Archive of Letters

Price: $500.00

1958. Near Fine.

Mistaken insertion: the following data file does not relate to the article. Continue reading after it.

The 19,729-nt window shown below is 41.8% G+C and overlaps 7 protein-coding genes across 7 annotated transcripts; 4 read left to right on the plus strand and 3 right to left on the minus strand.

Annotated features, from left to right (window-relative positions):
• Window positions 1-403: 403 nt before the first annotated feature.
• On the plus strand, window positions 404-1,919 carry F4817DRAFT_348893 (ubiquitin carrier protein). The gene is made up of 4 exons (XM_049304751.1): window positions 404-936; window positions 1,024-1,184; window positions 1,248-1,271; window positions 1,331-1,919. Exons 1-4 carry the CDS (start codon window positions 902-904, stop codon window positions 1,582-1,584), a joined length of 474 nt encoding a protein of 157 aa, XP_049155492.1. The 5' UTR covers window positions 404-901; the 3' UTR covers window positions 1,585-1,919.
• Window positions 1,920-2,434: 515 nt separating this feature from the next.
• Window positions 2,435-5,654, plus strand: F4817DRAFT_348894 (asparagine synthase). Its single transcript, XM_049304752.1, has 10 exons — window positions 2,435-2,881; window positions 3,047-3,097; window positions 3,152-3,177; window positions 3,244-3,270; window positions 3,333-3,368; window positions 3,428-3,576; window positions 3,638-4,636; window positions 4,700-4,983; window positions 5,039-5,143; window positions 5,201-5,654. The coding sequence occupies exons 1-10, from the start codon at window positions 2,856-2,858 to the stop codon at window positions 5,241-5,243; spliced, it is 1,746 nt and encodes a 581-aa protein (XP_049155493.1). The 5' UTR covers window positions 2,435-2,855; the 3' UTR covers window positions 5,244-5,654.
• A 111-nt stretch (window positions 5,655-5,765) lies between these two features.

February 3, 1958 - June 4, 1958. From German nuclear physicist Dr. Harry Schlüdi to Gerda Ellington: 13 ALS with original envelopes. Included with the group is a 1958 International Banking Holidays booklet, 3 small AL written in German, and 1 tiny notecard signed "Happy Xmas / Harry." Near fine collection with usual creasing to letters, light wear and toning to envelopes, and a bit of dampstaining to one of the envelopes. Overall, an excellent and intriguing collection. This collection includes thirteen letters from Dr. Harry Schlüdi, a German nuclear physicist, to his romantic partner, Gerda Ellington. Addressed in Schlüdi's letters as "Mrs.," Gerda may have been divorced or widowed, or perhaps the two were carrying out an affair. The letters trace Schlüdi's arrival at Illinois' Argonne National Laboratory in February of 1958, where he studied at the prestigious International School of Nuclear Science and Engineering, to his departure in June of 1958, at which point he left for San Francisco to aid with the construction of a G.E. Nuclear Plant. In his letters, he repeatedly describes his unhappiness and poor mental state in lines like: "My work - and activity - increased tremendously and I'm again as I had been when you met me the very first time, namely nervous, overworked and always very moody" and "You don't know how I'm suffering. I'm longing for you and for warm climate." Schlüdi also laments that he and Ellington, who lived in Raleigh, NC, cannot see each other for Easter, and sends her a late Valentine's Day card: "I couldn't leave the laboratory the last 3 days - and get a card." In one letter, he waxes poetic about her, writing: "Now I look out of my window. Whole the land is covered with snow. It is bitter cold and the sky is as black as ink. Only the red bulbs of 'Genc Motel' throw a mystic light to the yard and the snow cristalls [sic] are reflecting these light beams directly to my window. Light in the dark. Like your love in my loneliness." While brief, he makes some references to the particulars of his work at Argonne, for example mentioning in his final letter that he worked on the "calculation and design of a 100MWe Heavy Water, pressurized reactor." Argonne National Laboratory, born out of the infamous Manhattan Project, was the first national laboratory established in the United States. Its International School of Nuclear Science and Engineering was established in 1955 as part of the Atoms for Peace program, and offered "unclassified courses in design, construction, and operation of reactors for nuclear research…and other related peacetime applications of nuclear energy." In all, this archive of letters provides remarkable and profound insight into the heart of a high-level nuclear physicist at the dawn of the Atomic Age. Item #HSCH001